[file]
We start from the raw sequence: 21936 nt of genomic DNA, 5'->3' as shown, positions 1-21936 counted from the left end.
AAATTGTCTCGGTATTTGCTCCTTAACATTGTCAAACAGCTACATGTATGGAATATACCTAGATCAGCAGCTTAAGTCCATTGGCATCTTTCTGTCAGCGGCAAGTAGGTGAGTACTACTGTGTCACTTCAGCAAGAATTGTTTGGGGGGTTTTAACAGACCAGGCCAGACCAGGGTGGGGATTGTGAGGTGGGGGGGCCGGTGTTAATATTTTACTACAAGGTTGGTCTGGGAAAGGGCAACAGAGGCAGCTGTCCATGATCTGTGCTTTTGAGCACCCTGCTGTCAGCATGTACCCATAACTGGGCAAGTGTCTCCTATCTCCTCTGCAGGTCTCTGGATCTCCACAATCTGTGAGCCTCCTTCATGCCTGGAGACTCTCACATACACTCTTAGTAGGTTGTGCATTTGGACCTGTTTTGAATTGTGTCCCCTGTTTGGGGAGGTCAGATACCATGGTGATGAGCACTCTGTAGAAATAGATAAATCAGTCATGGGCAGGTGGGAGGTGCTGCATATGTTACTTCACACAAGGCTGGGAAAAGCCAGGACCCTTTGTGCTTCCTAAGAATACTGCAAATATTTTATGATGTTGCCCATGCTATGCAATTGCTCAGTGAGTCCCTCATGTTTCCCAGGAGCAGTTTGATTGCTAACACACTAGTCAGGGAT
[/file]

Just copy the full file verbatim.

We start from the raw sequence: 21936 nt of genomic DNA, 5'->3' as shown, positions 1-21936 counted from the left end.
AAATTGTCTCGGTATTTGCTCCTTAACATTGTCAAACAGCTACATGTATGGAATATACCTAGATCAGCAGCTTAAGTCCATTGGCATCTTTCTGTCAGCGGCAAGTAGGTGAGTACTACTGTGTCACTTCAGCAAGAATTGTTTGGGGGGTTTTAACAGACCAGGCCAGACCAGGGTGGGGATTGTGAGGTGGGGGGGCCGGTGTTAATATTTTACTACAAGGTTGGTCTGGGAAAGGGCAACAGAGGCAGCTGTCCATGATCTGTGCTTTTGAGCACCCTGCTGTCAGCATGTACCCATAACTGGGCAAGTGTCTCCTATCTCCTCTGCAGGTCTCTGGATCTCCACAATCTGTGAGCCTCCTTCATGCCTGGAGACTCTCACATACACTCTTAGTAGGTTGTGCATTTGGACCTGTTTTGAATTGTGTCCCCTGTTTGGGGAGGTCAGATACCATGGTGATGAGCACTCTGTAGAAATAGATAAATCAGTCATGGGCAGGTGGGAGGTGCTGCATATGTTACTTCACACAAGGCTGGGAAAAGCCAGGACCCTTTGTGCTTCCTAAGAATACTGCAAATATTTTATGATGTTGCCCATGCTATGCAATTGCTCAGTGAGTCCCTCATGTTTCCCAGGAGCAGTTTGATTGCTAACACACTAGTCAGGGAT